The Nation’s Grade-School Population Has Changed, and It Speaks Spanish

Mirroring demographic trends, a new survey shows minorities—led by Latinos—will outnumber whites in public schools this fall.

(Photo: Bryan Peterson/Getty Images)

Aug 12, 2014· 2 MIN READ
A veteran journalist and former White House correspondent for Politico, Joseph Williams is a freelance writer, blogger, and essayist in Washington, D.C.

It’s a development that could mean more bilingual signs, textbooks, and teachers in classrooms—and perhaps pico de gallo and pupusas in the cafeterias. It’s also an unmistakable indication that demographic changes that the nation anticipated may have finally arrived.

The National Center for Education Statistics reports that for the first time, minority children will outnumber non-Hispanic whites in U.S. schools this fall. At 49.8 percent, white children will remain the largest single ethnic or racial group enrolled in American public schools, according to a recent NCES survey. But blacks, Latinos, and Asians, combined with Native Americans and biracial children, make up 50.2 percent of students enrolled, thus putting white students in the minority.

The percentage of Latino and African American children will be greater than white children, largely driven by immigration from Mexico and Central America. At about 25 percent, Hispanic students are by far the largest minority group; African American students are about 15 percent of the total, and roughly 5 percent of minority students are Asian and Pacific Islanders.

The demographic shift will likely mean an increased demand for resources—including preschool programs to help prepare lower-income children for the classroom, a new generation of culturally sensitive teachers, and more educators who can teach English to nonnative speakers.

In an Austin, Texas, speech last month, Education Secretary Arne Duncan acknowledged that the face of public education will change dramatically this fall and insisted that the education of those students is vital to the nation’s progress.

“We face a seminal moment in public education: For the first time in our nation’s history, our department projects that America’s public schools will enroll a majority-minority student body,” he said. “Our collective future depends on meeting the needs of all students, and particularly those minority students, better.”

Yet the shift will almost certainly prompt anxious middle- and upper-class parents to vote with their children, so to speak—transferring them to schools they see as better options. That likely means a greater demand for public charter or magnet schools and a spike in enrollment at private schools.

“The stats don’t surprise me. This has been coming down the pike for quite a while,” said Dr. Susan Bowles Therriault, principal researcher at the American Institutes for Research, an education-policy think tank. Nevertheless, “I’m not confident that the [education] input and policy are aligned. There will be different challenges and different needs” that still aren’t on the national education agenda.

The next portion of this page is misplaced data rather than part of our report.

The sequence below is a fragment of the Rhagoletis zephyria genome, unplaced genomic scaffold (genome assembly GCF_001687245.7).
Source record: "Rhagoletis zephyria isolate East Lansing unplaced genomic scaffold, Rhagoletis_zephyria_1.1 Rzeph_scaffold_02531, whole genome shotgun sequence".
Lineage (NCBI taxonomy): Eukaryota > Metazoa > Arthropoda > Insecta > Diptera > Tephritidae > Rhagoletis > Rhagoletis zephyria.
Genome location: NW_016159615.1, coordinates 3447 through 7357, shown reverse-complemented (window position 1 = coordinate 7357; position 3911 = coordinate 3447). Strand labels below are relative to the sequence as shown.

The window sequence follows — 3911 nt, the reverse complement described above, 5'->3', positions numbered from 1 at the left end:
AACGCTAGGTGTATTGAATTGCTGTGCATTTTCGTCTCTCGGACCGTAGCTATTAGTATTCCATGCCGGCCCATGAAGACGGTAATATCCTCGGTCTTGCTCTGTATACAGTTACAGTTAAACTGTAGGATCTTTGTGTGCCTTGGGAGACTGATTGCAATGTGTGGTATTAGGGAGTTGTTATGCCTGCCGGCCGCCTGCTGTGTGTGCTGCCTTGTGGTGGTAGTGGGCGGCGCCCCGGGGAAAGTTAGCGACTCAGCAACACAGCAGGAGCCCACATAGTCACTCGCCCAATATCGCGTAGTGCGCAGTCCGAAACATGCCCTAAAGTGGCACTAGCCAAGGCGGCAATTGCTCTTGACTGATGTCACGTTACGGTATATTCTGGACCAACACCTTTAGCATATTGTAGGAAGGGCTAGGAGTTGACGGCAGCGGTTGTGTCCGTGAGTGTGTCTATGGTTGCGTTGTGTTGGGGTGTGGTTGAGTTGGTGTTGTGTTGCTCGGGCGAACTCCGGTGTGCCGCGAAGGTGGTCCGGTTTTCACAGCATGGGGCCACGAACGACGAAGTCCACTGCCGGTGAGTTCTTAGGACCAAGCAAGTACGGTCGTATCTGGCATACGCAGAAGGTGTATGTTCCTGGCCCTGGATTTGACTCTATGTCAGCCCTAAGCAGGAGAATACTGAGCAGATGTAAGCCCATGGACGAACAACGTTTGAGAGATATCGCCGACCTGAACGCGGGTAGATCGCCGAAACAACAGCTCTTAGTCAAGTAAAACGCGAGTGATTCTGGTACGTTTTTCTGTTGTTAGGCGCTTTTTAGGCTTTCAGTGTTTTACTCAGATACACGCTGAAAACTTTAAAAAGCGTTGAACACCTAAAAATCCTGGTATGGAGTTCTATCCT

The changing makeup of public schools reflects a change on the horizon for the nation as a whole. For years, the U.S. Census Bureau has predicted that the United States will become a majority-minority population by 2043, spurred by higher birth rates among Latinos than among African Americans, Asian Americans, and whites. California reached that milestone earlier this year.

At the same time, schools are becoming more polarized along racial and class lines as whites and African Americans of means opt out of rapidly diversifying public schools. The black and Latino kids left behind tend to be less affluent and less prepared for rigorous classwork. That can drag down standardized test scores and create the impression of a failing school—further triggering a “brain drain” that can be hard to reverse.

“I think that’s definitely going to happen,” Therriault said. “I’m already seeing it play out” in school districts that have had an influx of minority and Latino kids.

“Schools are struggling to balance high expectations and greater needs and demands for students that need help,” Therriault explained. As a result, she said, “states are really starting to look more closely at early education,” getting kids up to speed before they start school.

Then there are the grapples with social tensions that aren’t easily resolved. The Southern Poverty Law Center, for example, reports that hostilities between blacks and Latinos in public schools nationwide are on the rise, while Louisiana’s Jefferson Parish public school administrators reached an agreement with the federal government to end an investigation into discrimination against English-language learners.

The best way to address these challenges, Therriault said, is to look at what works—schools that have successfully integrated Latino and other minority students—and incorporate those best practices into the national education curriculum.

Ultimately, though, “the best way for any traditional school district to deal with that is to provide the best education they can and have the best way to communicate that,” Therriault said.

This article was created as part of the social action campaign for the documentary TEACH, produced by TakePart’s parent company, Participant Media, in partnership with Bill and Melinda Gates.